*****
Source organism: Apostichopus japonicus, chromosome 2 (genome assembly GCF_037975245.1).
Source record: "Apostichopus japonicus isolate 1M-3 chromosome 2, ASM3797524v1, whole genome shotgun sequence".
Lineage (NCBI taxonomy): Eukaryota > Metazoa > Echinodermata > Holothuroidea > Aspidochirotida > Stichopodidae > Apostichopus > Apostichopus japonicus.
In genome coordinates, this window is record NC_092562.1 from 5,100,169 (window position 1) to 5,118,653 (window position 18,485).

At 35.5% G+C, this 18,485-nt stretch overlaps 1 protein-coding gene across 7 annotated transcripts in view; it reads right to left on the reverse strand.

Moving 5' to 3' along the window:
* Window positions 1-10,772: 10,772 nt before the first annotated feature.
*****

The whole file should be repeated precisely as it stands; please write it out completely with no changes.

Source organism: Apostichopus japonicus, chromosome 2 (genome assembly GCF_037975245.1).
Source record: "Apostichopus japonicus isolate 1M-3 chromosome 2, ASM3797524v1, whole genome shotgun sequence".
Lineage (NCBI taxonomy): Eukaryota > Metazoa > Echinodermata > Holothuroidea > Aspidochirotida > Stichopodidae > Apostichopus > Apostichopus japonicus.
In genome coordinates, this window is record NC_092562.1 from 5,100,169 (window position 1) to 5,118,653 (window position 18,485).

At 35.5% G+C, this 18,485-nt stretch overlaps 1 protein-coding gene across 7 annotated transcripts in view; it reads right to left on the reverse strand.

Moving 5' to 3' along the window:
* Window positions 1-10,772: 10,772 nt before the first annotated feature.